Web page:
Legislature(2005 - 2006)CAPITOL 106

03/14/2006 11:00 AM EDUCATION

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11:10:40 AM Start
11:10:57 AM HB247
11:58:59 AM Adjourn
* first hearing in first committee of referral
+ teleconferenced
= bill was previously heard/scheduled
Heard & Held
+ Bills Previously Heard/Scheduled TELECONFERENCED
HB 247-CLASS SIZE REDUCTION GRANTS                                                                                            
[Contains brief mention of HB 228.]                                                                                             
11:10:57 AM                                                                                                                   
CHAIR NEUMAN announced  that the only order of  business would be                                                               
HOUSE  BILL NO.  247, "An  Act  establishing a  grant program  to                                                               
support  voluntary  class  size  reduction."    He  informed  the                                                               
committee that  it was  his intent  to hold  the bill  because he                                                               
would  like  the committee  to  first  hear and  compare  similar                                                               
proposed  legislation, HB  228, sponsored  by Representative  Jim                                                               
11:11:36 AM                                                                                                                   
REPRESENTATIVE ERIC  CROFT, Alaska State Legislature,  as sponsor                                                               
of HB 247, opined that given  a small enough class size, teachers                                                               
are allowed  sufficient time to  teach which  is one of  the most                                                               
important aspects of public education.   He highlighted that data                                                               
has shown  that a class size  of 30 pupils makes  it difficult to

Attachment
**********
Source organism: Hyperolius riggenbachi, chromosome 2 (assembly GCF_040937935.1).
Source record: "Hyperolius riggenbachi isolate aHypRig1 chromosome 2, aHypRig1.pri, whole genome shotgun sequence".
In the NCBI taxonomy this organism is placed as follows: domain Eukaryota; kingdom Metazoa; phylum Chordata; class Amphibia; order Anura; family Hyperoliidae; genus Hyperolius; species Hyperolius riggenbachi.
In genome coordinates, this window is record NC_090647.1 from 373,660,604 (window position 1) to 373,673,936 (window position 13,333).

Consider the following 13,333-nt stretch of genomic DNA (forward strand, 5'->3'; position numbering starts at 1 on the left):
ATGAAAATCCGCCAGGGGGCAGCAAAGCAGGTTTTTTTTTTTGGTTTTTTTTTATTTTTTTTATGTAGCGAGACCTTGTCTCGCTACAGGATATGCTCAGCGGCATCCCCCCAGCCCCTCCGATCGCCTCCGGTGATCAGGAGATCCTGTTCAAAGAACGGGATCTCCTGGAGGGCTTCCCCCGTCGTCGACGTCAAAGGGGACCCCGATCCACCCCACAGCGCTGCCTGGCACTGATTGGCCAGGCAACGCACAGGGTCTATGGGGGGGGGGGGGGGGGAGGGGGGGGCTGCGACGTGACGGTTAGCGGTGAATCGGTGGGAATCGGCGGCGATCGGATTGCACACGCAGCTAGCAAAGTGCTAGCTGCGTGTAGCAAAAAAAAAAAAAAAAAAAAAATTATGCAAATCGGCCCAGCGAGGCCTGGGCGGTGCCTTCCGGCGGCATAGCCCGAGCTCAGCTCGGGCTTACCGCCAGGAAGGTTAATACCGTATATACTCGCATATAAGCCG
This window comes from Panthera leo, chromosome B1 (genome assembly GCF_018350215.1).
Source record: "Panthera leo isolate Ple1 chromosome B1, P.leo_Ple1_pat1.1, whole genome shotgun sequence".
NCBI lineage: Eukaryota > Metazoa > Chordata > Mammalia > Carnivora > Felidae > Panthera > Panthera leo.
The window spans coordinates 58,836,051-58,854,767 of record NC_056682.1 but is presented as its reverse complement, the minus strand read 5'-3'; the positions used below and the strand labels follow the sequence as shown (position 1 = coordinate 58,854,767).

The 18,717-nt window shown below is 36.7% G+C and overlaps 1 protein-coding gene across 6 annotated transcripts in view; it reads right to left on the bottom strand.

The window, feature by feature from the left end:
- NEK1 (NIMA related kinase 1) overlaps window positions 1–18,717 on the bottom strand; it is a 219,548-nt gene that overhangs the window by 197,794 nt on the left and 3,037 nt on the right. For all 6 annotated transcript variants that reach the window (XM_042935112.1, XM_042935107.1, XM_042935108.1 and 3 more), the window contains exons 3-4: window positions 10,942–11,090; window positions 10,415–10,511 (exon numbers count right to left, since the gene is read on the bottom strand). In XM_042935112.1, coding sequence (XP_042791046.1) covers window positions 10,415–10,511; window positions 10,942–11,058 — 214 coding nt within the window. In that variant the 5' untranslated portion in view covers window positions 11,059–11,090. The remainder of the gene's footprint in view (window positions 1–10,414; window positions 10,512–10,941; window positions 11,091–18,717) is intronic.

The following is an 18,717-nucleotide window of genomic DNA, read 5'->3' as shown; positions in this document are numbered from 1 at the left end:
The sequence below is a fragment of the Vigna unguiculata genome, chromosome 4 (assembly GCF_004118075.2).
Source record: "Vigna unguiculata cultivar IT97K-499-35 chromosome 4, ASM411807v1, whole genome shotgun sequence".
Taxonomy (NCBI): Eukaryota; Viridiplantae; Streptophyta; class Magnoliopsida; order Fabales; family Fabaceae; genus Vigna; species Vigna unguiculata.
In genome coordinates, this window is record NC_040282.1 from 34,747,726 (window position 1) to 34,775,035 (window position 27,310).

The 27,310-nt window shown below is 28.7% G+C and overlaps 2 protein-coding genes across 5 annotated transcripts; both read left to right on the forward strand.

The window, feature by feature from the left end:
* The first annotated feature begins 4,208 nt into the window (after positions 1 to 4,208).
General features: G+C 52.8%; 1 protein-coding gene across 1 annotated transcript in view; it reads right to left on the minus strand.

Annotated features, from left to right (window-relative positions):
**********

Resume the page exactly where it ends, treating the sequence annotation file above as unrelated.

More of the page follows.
effectively teach.   Furthermore,  he relayed that  reductions in                                                               
class size  to 15 to 18  students has shown "dramatic  results in                                                               
terms of student achievement."   He then directed the committee's                                                               
attention  to the  attached  fiscal  note of  $120  million.   He                                                               
expressed his belief that this amount  and more is well worth the                                                               
improvement it  will make to  education.  He explained  that this                                                               
is not  a "typical"  class size  [reduction] bill  because unlike                                                               
other state mandates, this one  would provide the needed funding.                                                               
He  then  referred  to the  [Tennessee  Department  of  Education                                                               
Student Teacher Achievement Ratio  study (Project STAR)] on class                                                               
size reduction.  He said  6,000 Tennessee students were placed in                                                               
three different classes:   a reduced class of 17  or 18 students,                                                               
a "normal"  class size, and  a normal  class size with  a teacher                                                               
11:17:36 AM                                                                                                                   
CHAIR NEUMAN  inquired as  to the cost  per student  in Tennessee                                                               
and how it compares to the amount Alaska spends per student.                                                                    
REPRESENTATIVE  CROFT   replied  that   he  did  not   have  this